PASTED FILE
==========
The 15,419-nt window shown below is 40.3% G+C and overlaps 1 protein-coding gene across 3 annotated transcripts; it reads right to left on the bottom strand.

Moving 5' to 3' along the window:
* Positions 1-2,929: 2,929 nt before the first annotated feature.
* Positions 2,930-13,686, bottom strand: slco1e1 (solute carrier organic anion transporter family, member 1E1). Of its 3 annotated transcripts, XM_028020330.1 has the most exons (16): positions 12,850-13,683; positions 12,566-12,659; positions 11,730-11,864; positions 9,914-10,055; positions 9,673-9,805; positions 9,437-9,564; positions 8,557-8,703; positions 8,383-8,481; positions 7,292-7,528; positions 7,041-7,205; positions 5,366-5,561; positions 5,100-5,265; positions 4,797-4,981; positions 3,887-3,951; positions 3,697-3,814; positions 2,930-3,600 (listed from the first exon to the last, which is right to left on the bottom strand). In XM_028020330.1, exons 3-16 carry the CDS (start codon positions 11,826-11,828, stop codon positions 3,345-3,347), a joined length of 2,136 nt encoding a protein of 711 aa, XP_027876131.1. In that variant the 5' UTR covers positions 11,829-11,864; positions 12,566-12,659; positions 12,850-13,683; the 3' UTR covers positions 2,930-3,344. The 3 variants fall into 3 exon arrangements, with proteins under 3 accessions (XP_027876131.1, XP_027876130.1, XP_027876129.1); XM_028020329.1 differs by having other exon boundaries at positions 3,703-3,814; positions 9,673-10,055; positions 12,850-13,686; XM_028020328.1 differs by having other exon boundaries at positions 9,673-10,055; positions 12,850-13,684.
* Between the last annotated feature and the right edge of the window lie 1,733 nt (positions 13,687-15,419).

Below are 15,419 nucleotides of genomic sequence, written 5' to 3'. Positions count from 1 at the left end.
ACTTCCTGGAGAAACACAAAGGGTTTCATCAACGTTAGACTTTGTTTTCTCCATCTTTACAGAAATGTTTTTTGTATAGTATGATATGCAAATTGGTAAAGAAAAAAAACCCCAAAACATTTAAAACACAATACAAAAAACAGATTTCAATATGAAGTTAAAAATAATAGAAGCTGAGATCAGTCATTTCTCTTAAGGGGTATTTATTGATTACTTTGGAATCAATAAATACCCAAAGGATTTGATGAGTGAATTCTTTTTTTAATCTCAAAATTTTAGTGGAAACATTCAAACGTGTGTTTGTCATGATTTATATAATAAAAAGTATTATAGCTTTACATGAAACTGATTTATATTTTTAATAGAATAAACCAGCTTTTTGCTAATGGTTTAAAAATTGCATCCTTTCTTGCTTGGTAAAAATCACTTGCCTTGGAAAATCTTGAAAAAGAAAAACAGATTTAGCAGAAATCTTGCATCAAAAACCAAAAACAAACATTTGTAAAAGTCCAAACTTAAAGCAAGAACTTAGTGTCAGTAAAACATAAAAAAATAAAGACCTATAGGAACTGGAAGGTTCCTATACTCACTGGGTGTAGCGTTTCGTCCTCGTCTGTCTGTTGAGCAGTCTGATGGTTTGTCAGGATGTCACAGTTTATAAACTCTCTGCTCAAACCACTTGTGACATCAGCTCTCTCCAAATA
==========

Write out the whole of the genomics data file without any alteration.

The 15,419-nt window shown below is 40.3% G+C and overlaps 1 protein-coding gene across 3 annotated transcripts; it reads right to left on the bottom strand.

Moving 5' to 3' along the window:
* Positions 1-2,929: 2,929 nt before the first annotated feature.
* Positions 2,930-13,686, bottom strand: slco1e1 (solute carrier organic anion transporter family, member 1E1). Of its 3 annotated transcripts, XM_028020330.1 has the most exons (16): positions 12,850-13,683; positions 12,566-12,659; positions 11,730-11,864; positions 9,914-10,055; positions 9,673-9,805; positions 9,437-9,564; positions 8,557-8,703; positions 8,383-8,481; positions 7,292-7,528; positions 7,041-7,205; positions 5,366-5,561; positions 5,100-5,265; positions 4,797-4,981; positions 3,887-3,951; positions 3,697-3,814; positions 2,930-3,600 (listed from the first exon to the last, which is right to left on the bottom strand). In XM_028020330.1, exons 3-16 carry the CDS (start codon positions 11,826-11,828, stop codon positions 3,345-3,347), a joined length of 2,136 nt encoding a protein of 711 aa, XP_027876131.1. In that variant the 5' UTR covers positions 11,829-11,864; positions 12,566-12,659; positions 12,850-13,683; the 3' UTR covers positions 2,930-3,344. The 3 variants fall into 3 exon arrangements, with proteins under 3 accessions (XP_027876131.1, XP_027876130.1, XP_027876129.1); XM_028020329.1 differs by having other exon boundaries at positions 3,703-3,814; positions 9,673-10,055; positions 12,850-13,686; XM_028020328.1 differs by having other exon boundaries at positions 9,673-10,055; positions 12,850-13,684.
* Between the last annotated feature and the right edge of the window lie 1,733 nt (positions 13,687-15,419).

Below are 15,419 nucleotides of genomic sequence, written 5' to 3'. Positions count from 1 at the left end.
ACTTCCTGGAGAAACACAAAGGGTTTCATCAACGTTAGACTTTGTTTTCTCCATCTTTACAGAAATGTTTTTTGTATAGTATGATATGCAAATTGGTAAAGAAAAAAAACCCCAAAACATTTAAAACACAATACAAAAAACAGATTTCAATATGAAGTTAAAAATAATAGAAGCTGAGATCAGTCATTTCTCTTAAGGGGTATTTATTGATTACTTTGGAATCAATAAATACCCAAAGGATTTGATGAGTGAATTCTTTTTTTAATCTCAAAATTTTAGTGGAAACATTCAAACGTGTGTTTGTCATGATTTATATAATAAAAAGTATTATAGCTTTACATGAAACTGATTTATATTTTTAATAGAATAAACCAGCTTTTTGCTAATGGTTTAAAAATTGCATCCTTTCTTGCTTGGTAAAAATCACTTGCCTTGGAAAATCTTGAAAAAGAAAAACAGATTTAGCAGAAATCTTGCATCAAAAACCAAAAACAAACATTTGTAAAAGTCCAAACTTAAAGCAAGAACTTAGTGTCAGTAAAACATAAAAAAATAAAGACCTATAGGAACTGGAAGGTTCCTATACTCACTGGGTGTAGCGTTTCGTCCTCGTCTGTCTGTTGAGCAGTCTGATGGTTTGTCAGGATGTCACAGTTTATAAACTCTCTGCTCAAACCACTTGTGACATCAGCTCTCTCCAAATA